When I first started I could find little or no examples of Old-Time Tenor Banjo players or instruction material. So basically I just referred to information on mandolin, Irish tenor banjo and flat-picked guitar to learn tunes and picking. But, over time I have become aware of a few players.
For example, Josh Bearman of Richmond, VA. His repertoire is almost 100% American (none of that “diddly-dee” Irish stuff). Josh also plays clawhammer banjo, mandolin, upright bass and guitar. His tenor banjo playing leans toward the more ragtimey spectrum of old-time and can be heard on recordings by his band The Hot Seats. Josh will sometimes play his 1920's Vega tenor banjo in old-time jams at places like the Galax Old Fiddler’s Convention. He’s one of the few people teaching old-time tunes on tenor banjo. (If you're in the Boston area Vic Rawlings teaches this style of tenor banjo/tenor guitar out of his home studio in Somerville, MA).
|Clyde Curley - middle
Another person I would consider to be an old-time tenor banjo player is Clyde Curley. Clyde can be heard on some of the Portland Collection CDs. His tenor banjo selections gravitate toward contradance tunes. Clyde is also known for his old time mandolin album Clyde Curley and The Oxymorons. Tenor banjo is not an instrument he plays a lot any more, but I really enjoy Clyde's playing when I get to hear it.
Tenor banjo player Claudine Langille has put out a CD where she plays a selection of Irish, Scottish, old time, and original tunes solo on her Vega Whyte Laydie tenor banjo. I think it was originally intended for her students at Swannanoa, but it’s a good resource to hear some stripped down Appalachian tunes being played on T.B.
Irish tenor banjo player Enda Scahill dabbles in American music as well, as can be heard on recordings with the Brock McGuire Band and his new project We Banjo 3 - Roots of the Banjo Tree. Enda’s Irish Banjo Tutors Volume I and II are indispensable learning manuals for 4-string players. His concepts spill over into old-time playing for sure.
Another tenor banjo player I associate with old-time is Sam Bartlett. Sam's tenor banjo recording Swamp Ceili contains a fusion of Irish and American styles.
Jody Platt also comes to mind. She plays tenor guitar instead of tenor banjo, but Jody is perhaps the best example of someone using a 4-string 21” scale instrument to play alongside old-time fiddlers and clawhammer banjo players in a jam setting. I met Jody at Clifftop this year and got to see her playing tenor guitar with Riley Baugus and Emily Schaad. It doesn’t get better than that! Her technique can be directly applied to tenor banjo. Her son Jamie makes some excellent tenor guitars that any tenor banjo player would drool over!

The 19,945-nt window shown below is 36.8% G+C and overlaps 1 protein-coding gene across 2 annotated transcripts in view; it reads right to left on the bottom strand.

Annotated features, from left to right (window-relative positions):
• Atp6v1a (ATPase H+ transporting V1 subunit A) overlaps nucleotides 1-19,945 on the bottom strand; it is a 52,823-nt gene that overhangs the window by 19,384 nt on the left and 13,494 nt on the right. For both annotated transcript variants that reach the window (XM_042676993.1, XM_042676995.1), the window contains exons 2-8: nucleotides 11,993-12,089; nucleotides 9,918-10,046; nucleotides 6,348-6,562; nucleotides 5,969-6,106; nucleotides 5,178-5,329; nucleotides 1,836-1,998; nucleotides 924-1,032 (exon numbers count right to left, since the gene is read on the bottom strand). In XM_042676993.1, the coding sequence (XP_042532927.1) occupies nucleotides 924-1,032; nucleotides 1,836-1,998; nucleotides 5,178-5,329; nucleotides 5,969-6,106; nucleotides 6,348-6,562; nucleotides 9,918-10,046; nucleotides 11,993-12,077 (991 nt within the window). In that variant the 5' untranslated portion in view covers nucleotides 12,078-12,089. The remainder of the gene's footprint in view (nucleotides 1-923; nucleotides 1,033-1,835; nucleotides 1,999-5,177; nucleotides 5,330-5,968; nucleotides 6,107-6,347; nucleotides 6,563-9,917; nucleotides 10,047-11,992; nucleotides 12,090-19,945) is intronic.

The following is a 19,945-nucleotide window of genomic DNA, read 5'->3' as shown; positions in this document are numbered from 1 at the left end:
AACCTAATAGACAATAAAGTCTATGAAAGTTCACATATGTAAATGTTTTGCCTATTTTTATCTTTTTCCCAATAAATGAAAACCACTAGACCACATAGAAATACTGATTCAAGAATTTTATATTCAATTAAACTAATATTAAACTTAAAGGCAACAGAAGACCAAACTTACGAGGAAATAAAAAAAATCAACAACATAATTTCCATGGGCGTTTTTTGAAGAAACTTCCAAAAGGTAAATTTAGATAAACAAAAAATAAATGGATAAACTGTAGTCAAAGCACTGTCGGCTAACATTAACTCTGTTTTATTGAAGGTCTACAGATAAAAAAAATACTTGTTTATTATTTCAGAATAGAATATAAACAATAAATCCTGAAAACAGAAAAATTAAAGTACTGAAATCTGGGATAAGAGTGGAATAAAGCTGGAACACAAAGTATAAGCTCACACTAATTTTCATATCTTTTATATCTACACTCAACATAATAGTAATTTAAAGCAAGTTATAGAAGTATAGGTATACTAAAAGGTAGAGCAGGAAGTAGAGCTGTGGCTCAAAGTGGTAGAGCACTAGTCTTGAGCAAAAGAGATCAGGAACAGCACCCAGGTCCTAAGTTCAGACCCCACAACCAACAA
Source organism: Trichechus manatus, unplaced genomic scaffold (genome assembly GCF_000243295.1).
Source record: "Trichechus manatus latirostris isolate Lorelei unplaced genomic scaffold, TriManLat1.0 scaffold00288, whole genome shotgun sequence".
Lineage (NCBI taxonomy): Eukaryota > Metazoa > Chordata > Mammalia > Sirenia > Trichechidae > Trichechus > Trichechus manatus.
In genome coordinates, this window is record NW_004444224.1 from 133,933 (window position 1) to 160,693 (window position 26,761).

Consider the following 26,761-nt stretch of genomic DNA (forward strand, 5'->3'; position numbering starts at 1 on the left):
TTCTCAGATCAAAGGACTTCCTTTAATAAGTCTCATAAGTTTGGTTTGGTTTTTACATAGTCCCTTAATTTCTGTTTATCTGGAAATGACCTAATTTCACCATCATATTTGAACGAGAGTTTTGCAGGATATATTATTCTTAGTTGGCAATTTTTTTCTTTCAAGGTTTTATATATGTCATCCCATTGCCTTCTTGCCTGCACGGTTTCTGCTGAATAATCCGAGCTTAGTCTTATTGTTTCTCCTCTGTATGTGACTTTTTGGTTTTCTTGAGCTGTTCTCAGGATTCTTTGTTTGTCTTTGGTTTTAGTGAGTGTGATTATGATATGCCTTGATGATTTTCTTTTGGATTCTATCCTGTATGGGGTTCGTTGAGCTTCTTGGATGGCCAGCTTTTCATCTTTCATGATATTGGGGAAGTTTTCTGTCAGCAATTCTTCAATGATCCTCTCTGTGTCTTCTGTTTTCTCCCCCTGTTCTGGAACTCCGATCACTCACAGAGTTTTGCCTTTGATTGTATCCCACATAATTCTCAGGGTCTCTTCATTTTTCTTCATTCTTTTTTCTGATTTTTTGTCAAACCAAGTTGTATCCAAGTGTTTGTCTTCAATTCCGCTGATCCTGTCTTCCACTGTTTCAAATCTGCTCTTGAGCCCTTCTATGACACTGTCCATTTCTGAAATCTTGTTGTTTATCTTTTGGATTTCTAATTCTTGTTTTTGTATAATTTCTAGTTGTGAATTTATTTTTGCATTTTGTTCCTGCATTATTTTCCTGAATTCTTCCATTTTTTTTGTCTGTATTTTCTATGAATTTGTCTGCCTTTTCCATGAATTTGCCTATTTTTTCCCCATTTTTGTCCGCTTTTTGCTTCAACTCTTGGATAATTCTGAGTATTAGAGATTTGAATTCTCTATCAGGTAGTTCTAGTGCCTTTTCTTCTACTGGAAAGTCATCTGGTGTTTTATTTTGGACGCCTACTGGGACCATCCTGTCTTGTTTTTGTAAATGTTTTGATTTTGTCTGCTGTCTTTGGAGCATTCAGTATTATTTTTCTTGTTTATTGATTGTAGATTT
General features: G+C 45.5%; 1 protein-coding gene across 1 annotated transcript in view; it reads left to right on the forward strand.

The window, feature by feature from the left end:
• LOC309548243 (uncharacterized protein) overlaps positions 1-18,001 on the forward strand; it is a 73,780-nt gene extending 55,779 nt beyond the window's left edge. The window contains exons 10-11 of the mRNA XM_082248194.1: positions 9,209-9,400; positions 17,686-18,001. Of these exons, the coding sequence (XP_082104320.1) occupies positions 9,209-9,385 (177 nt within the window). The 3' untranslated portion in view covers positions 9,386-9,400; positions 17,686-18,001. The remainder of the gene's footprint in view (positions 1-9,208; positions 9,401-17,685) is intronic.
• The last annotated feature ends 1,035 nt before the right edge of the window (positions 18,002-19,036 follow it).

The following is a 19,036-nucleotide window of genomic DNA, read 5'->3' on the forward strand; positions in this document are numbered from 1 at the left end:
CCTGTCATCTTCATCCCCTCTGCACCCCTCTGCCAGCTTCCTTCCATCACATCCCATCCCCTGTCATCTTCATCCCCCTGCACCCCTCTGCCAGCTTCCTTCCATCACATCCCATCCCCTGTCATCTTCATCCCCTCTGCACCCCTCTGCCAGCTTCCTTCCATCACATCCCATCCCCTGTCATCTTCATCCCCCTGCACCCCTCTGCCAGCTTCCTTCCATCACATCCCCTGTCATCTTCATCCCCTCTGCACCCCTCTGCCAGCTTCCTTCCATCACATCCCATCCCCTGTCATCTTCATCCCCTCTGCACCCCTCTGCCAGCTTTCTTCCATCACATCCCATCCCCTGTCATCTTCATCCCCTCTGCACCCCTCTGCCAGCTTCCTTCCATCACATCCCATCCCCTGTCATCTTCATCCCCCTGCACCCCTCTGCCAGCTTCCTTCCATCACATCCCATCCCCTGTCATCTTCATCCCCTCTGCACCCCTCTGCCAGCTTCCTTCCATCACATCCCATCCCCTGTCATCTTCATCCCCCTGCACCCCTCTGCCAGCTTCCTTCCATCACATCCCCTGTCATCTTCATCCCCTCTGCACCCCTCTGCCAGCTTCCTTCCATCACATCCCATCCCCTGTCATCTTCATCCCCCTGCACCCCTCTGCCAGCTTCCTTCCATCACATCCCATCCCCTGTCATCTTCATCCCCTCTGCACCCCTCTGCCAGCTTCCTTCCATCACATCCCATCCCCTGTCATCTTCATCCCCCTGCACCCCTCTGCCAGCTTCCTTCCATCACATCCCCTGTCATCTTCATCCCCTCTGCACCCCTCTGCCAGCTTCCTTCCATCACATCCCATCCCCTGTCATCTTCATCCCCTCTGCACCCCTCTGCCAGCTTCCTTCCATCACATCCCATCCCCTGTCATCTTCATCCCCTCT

|Jody Platt - 2nd from right
Of course if you dig a little deeper you’ll find Lynn “Chirps” Smith, who teaches a mandolin class at the Augusta Old-Time Week that is open to tenor banjo players in the mandolin tuning. There’s also Leroy Larson who plays Minnesota Scandinavian music on tenor banjo – a not-too-distant relative to old tyme. In Dan Levenson’s book Old-Time Festival Tunes for Fiddle and Mandolin he mentions that everything in the book can be applied to GDAE tuned tenor banjo. I can also think of recordings of Turkey in the Straw and Golden Slippers by Irish tenor banjoist John Carty, versions of Stone’s Rag and Ashokan Farewell by Doolin, Ireland based tenor banjo wiz Kevin Griffin, and Bruce Molsky’s recording of the old-time tune Richmond featuring Mick Moloney on tenor banjo. I think Norman Blake’s Natasha’s Waltz album has a tenor banjo. Marcy Marxer has been known to play such tunes as Kitchen Girl on her 4-string Gold Tone cello banjo - which is basically just an extra large tenor banjo.
One also must not forget the influential black tenor banjo player Elmer Snowden, who used the GDAE tuning to play ragtime and early jazz tunes decades before Irishman Barney "Banjo" McKenna strung his tenor this way. Some older bands featured tenor banjo as a rhythm instrument, similar to how banjo uke is used today. These include Woodhull's Old Tyme Masters, The Allen Brothers, Seven Foot Dilly, the Grand Coulee Old Tyme Jug Band, the Brooklyn Corn Dodgers, the Correctone Stringband, R. Crumb and His Cheap Suit Serenaders, and more recently Sheesham and Lotus. I’d love to hear about other artists and recordings I have failed to mention!
The people listed above are why I continue to learn fiddle tunes and show up to old-time jams with my tenor banjo – an instrument that at first glance may seem out of place but is actually consistent with hillbilly music tradition.